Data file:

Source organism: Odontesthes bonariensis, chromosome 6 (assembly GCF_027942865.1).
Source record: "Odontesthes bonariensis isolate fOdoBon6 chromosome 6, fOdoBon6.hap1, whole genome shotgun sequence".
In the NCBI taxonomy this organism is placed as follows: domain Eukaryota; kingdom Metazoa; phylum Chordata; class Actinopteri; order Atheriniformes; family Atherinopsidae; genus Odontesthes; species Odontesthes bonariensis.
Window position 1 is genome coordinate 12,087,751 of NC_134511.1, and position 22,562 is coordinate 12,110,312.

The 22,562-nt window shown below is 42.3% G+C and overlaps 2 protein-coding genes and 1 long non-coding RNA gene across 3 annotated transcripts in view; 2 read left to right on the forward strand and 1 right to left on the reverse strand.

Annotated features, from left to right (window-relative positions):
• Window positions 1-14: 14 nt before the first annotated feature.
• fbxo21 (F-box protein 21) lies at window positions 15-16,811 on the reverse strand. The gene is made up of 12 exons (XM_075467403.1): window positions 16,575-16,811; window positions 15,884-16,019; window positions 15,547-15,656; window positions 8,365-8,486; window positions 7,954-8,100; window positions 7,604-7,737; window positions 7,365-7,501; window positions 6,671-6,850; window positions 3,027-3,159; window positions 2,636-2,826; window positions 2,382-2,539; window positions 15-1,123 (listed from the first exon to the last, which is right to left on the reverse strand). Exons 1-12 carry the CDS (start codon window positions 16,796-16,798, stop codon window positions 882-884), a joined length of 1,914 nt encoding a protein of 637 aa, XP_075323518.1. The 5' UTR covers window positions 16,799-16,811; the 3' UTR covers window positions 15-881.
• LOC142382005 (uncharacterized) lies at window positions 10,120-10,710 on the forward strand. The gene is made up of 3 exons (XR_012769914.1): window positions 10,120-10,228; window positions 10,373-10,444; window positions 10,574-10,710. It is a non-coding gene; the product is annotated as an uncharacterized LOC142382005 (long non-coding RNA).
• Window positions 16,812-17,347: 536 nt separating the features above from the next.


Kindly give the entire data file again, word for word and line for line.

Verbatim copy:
Source organism: Odontesthes bonariensis, chromosome 6 (assembly GCF_027942865.1).
Source record: "Odontesthes bonariensis isolate fOdoBon6 chromosome 6, fOdoBon6.hap1, whole genome shotgun sequence".
In the NCBI taxonomy this organism is placed as follows: domain Eukaryota; kingdom Metazoa; phylum Chordata; class Actinopteri; order Atheriniformes; family Atherinopsidae; genus Odontesthes; species Odontesthes bonariensis.
Window position 1 is genome coordinate 12,087,751 of NC_134511.1, and position 22,562 is coordinate 12,110,312.

The 22,562-nt window shown below is 42.3% G+C and overlaps 2 protein-coding genes and 1 long non-coding RNA gene across 3 annotated transcripts in view; 2 read left to right on the forward strand and 1 right to left on the reverse strand.

Annotated features, from left to right (window-relative positions):
• Window positions 1-14: 14 nt before the first annotated feature.
• fbxo21 (F-box protein 21) lies at window positions 15-16,811 on the reverse strand. The gene is made up of 12 exons (XM_075467403.1): window positions 16,575-16,811; window positions 15,884-16,019; window positions 15,547-15,656; window positions 8,365-8,486; window positions 7,954-8,100; window positions 7,604-7,737; window positions 7,365-7,501; window positions 6,671-6,850; window positions 3,027-3,159; window positions 2,636-2,826; window positions 2,382-2,539; window positions 15-1,123 (listed from the first exon to the last, which is right to left on the reverse strand). Exons 1-12 carry the CDS (start codon window positions 16,796-16,798, stop codon window positions 882-884), a joined length of 1,914 nt encoding a protein of 637 aa, XP_075323518.1. The 5' UTR covers window positions 16,799-16,811; the 3' UTR covers window positions 15-881.
• LOC142382005 (uncharacterized) lies at window positions 10,120-10,710 on the forward strand. The gene is made up of 3 exons (XR_012769914.1): window positions 10,120-10,228; window positions 10,373-10,444; window positions 10,574-10,710. It is a non-coding gene; the product is annotated as an uncharacterized LOC142382005 (long non-coding RNA).
• Window positions 16,812-17,347: 536 nt separating the features above from the next.